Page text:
The Honorable Mac Warner
West Virginia Attorney General Opinions
State of West Virginia Office of the Attorney General
July 7, 2017
Honorable Mac Warner
Morrisey Attorney General
Virginia Capitol Complex
1, Suite 157K
have asked for the Opinion of the Attorney General regarding
the filing deadline for unaffiliated or minor party
candidates who wish to appear on the general election ballot.
This Opinion is being issued pursuant to West Virginia Code
§ 5-3-1, which provides that the Attorney General shall
“give written opinions and advice upon questions of law
. . . whenever required to do so, in writing, by . . . the
secretary of state . . . .” To the extent this Opinion
relies on facts, it is based solely upon the factual
assertions set forth in your correspondence with the Office
of the Attorney General.
letter, you ask about your obligations in enforcing the
filing requirements in West Virginia Code § 3-5-7
against unaffiliated or minor party candidates. That
statutory provision requires candidates for elected office to
file a certificate with the Secretary of State announcing
their candidacy (“certificate of announcement”)
no later than the last Saturday in January before the date of
a primary election. The plain language does not set forth
whether this requirement applies to all candidates or only
major party candidates. But you further note that two
subsequent code provisions provide that “groups of
citizens having no party organization may nominate candidates
who are not already candidates in the primary election”
by filing a certificate of nomination “no later than
August 1 preceding the November general election.”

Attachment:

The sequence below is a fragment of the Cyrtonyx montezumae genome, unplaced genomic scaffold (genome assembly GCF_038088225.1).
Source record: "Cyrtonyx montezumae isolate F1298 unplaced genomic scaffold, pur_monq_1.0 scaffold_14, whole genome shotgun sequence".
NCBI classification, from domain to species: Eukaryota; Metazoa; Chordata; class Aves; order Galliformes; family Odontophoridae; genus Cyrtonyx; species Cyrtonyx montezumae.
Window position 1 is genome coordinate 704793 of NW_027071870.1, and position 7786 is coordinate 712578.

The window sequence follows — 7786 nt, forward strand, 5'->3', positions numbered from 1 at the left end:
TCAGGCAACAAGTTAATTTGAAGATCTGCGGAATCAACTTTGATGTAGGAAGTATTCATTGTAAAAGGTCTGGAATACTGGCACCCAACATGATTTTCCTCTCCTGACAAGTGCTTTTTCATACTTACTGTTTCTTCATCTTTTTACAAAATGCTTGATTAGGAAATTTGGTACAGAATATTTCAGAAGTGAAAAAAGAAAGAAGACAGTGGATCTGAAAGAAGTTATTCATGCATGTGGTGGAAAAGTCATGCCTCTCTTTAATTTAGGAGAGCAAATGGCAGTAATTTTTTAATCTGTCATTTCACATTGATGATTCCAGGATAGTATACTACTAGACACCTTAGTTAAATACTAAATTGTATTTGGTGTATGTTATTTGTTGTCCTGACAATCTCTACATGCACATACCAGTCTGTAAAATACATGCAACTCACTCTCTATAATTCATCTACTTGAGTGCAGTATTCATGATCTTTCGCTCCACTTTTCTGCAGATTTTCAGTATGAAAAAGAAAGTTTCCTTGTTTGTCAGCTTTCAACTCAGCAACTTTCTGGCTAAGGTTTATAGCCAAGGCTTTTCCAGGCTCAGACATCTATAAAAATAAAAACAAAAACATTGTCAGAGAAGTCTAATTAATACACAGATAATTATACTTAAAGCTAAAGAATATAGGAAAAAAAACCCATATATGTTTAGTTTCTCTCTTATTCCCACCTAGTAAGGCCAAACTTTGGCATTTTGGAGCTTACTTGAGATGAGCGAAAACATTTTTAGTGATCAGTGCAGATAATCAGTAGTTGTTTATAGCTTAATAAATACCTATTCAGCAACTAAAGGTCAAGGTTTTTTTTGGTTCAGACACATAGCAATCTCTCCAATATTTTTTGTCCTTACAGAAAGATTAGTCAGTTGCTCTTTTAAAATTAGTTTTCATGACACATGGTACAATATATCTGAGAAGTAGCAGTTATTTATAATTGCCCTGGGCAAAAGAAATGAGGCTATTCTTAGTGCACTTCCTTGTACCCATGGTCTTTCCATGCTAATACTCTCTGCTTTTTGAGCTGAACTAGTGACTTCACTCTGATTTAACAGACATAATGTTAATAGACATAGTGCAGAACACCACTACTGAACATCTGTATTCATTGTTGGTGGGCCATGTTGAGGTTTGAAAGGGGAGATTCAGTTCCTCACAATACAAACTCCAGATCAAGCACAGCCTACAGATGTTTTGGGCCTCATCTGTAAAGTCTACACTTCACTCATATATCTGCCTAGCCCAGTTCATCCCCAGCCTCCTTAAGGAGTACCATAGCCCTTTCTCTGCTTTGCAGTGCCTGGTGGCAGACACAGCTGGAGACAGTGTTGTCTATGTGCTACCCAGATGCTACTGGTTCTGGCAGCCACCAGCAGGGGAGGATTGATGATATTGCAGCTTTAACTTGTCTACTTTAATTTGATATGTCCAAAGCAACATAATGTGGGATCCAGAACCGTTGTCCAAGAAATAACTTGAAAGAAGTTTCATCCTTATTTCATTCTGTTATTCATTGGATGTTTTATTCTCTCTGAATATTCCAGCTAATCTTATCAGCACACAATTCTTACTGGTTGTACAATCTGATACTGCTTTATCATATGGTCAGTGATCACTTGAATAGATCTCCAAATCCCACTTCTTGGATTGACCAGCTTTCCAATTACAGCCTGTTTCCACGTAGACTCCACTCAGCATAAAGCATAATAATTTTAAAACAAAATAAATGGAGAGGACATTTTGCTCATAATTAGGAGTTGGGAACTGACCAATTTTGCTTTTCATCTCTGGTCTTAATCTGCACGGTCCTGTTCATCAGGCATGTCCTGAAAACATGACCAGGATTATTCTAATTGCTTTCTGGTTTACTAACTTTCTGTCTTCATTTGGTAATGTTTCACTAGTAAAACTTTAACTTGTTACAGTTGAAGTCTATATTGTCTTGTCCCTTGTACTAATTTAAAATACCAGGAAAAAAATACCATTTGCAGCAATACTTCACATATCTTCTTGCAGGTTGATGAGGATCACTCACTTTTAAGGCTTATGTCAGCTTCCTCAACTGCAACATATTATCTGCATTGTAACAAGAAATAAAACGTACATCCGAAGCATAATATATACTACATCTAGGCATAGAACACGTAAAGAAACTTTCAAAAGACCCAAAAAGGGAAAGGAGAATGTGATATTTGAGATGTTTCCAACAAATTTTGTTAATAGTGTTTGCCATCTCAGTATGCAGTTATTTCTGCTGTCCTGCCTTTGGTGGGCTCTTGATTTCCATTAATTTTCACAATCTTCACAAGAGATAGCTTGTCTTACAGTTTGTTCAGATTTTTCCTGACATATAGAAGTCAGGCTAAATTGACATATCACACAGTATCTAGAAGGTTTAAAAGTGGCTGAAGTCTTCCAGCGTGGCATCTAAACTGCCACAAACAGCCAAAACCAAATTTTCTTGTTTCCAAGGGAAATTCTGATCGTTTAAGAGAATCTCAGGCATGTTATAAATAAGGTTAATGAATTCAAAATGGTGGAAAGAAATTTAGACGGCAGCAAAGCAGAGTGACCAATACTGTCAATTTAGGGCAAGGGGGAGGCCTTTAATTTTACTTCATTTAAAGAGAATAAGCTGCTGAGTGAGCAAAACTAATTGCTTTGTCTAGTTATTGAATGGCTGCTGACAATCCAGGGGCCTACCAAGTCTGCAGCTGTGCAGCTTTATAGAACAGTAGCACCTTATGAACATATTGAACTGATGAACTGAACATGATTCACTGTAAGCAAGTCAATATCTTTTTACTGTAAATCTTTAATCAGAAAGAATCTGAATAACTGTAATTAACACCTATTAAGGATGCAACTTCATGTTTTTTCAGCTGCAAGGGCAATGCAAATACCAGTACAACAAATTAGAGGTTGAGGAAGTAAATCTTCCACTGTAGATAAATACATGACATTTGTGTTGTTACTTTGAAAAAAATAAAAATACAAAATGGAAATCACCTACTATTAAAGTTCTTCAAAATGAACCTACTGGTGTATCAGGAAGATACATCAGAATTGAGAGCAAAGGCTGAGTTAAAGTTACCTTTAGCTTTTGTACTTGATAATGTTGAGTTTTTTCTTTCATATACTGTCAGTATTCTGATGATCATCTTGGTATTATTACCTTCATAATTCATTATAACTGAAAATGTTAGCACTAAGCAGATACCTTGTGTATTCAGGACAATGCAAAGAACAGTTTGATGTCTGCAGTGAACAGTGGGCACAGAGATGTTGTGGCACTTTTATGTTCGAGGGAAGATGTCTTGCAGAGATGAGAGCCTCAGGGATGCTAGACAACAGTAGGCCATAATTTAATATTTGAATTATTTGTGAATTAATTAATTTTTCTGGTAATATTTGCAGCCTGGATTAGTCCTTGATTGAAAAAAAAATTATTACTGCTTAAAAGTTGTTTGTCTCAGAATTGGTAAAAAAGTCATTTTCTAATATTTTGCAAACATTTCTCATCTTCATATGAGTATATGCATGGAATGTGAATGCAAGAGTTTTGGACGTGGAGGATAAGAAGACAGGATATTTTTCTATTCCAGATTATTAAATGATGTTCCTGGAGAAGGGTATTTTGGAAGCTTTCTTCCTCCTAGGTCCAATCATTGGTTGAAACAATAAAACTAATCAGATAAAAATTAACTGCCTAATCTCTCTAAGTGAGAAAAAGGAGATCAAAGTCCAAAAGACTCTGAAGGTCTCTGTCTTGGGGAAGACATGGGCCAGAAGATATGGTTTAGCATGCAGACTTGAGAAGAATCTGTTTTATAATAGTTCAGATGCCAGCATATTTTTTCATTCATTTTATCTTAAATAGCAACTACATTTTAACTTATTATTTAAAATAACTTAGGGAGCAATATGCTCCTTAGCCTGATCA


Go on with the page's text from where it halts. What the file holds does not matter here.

W.Va. Code §§ 3-5-23, 24.
recent court decisions—one from the Supreme Court of
Appeals and another from the United States District Court for
the Southern District of West Virginia (the “Southern
District”)—have weighed in on your obligations
under Section 3-5-7. In Wells v. State ex rel.
Miller, 237 W.Va. 731, 791 S.E.2d 361 (2016), the
Supreme Court of Appeals held that the certificate of
announcement requirement (and its January deadline) applies
to all candidates, including minor party and unaffiliated
candidates. But approximately one month after Wells
was decided, the Southern District determined that the
January deadline was unconstitutional as applied to minor
party and unaffiliated candidates under the First and
Fourteenth Amendments to the United States Constitution, and
it permanently enjoined your predecessor, in her official
capacity as the Secretary of State, from enforcing the
certificate of announcement requirement in those contexts.
Daly v. Tennant, 216 F.Supp. 3d 699, 707 (S.D. W.Va.
letter raises the following legal question:
Whether Daly v. Tennant overrules Wells v. State ex rel.
Miller with respect to filing deadlines for unaffiliated or
minor party candidates.
reasons set forth below, we answer your specific question in
the negative: the Southern District in Daly did not
“overrule” the Supreme Court of Appeals in
Wells, but rather answered a federal constitutional
question not answered in Wells. As we further
explain, however, the practical import of Daly is a
narrowing of the broad holding in Wells that all
candidates must file a certificate of announcement by the
January deadline. We believe the permanent injunction issued
by the federal court in Daly would be enforced
against the Secretary in both federal and state court, and it
therefore precludes him or her from enforcing the January
certificate of announcement requirement and deadline against
any minor-party or...